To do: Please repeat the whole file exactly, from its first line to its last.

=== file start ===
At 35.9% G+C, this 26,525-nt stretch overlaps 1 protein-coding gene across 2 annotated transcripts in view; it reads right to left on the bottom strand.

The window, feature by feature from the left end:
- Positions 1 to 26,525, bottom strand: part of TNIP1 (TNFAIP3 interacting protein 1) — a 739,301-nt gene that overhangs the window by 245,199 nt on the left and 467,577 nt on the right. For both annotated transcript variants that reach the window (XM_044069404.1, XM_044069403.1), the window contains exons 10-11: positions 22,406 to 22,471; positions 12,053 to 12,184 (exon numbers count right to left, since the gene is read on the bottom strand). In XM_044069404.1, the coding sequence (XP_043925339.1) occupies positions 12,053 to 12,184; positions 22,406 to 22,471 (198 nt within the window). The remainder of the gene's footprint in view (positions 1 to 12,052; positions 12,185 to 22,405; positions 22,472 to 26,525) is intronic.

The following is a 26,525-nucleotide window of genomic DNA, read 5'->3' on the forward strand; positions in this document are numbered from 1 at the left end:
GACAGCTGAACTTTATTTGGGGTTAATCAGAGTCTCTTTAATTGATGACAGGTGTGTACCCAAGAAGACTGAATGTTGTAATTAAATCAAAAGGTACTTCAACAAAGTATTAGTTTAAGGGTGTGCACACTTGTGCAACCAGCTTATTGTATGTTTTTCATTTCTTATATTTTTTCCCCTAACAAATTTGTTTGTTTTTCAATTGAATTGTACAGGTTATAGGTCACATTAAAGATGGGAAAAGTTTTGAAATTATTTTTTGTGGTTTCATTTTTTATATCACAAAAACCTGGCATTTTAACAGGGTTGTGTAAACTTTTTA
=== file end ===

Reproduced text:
At 35.9% G+C, this 26,525-nt stretch overlaps 1 protein-coding gene across 2 annotated transcripts in view; it reads right to left on the bottom strand.

The window, feature by feature from the left end:
- Positions 1 to 26,525, bottom strand: part of TNIP1 (TNFAIP3 interacting protein 1) — a 739,301-nt gene that overhangs the window by 245,199 nt on the left and 467,577 nt on the right. For both annotated transcript variants that reach the window (XM_044069404.1, XM_044069403.1), the window contains exons 10-11: positions 22,406 to 22,471; positions 12,053 to 12,184 (exon numbers count right to left, since the gene is read on the bottom strand). In XM_044069404.1, the coding sequence (XP_043925339.1) occupies positions 12,053 to 12,184; positions 22,406 to 22,471 (198 nt within the window). The remainder of the gene's footprint in view (positions 1 to 12,052; positions 12,185 to 22,405; positions 22,472 to 26,525) is intronic.

The following is a 26,525-nucleotide window of genomic DNA, read 5'->3' on the forward strand; positions in this document are numbered from 1 at the left end:
GACAGCTGAACTTTATTTGGGGTTAATCAGAGTCTCTTTAATTGATGACAGGTGTGTACCCAAGAAGACTGAATGTTGTAATTAAATCAAAAGGTACTTCAACAAAGTATTAGTTTAAGGGTGTGCACACTTGTGCAACCAGCTTATTGTATGTTTTTCATTTCTTATATTTTTTCCCCTAACAAATTTGTTTGTTTTTCAATTGAATTGTACAGGTTATAGGTCACATTAAAGATGGGAAAAGTTTTGAAATTATTTTTTGTGGTTTCATTTTTTATATCACAAAAACCTGGCATTTTAACAGGGTTGTGTAAACTTTTTA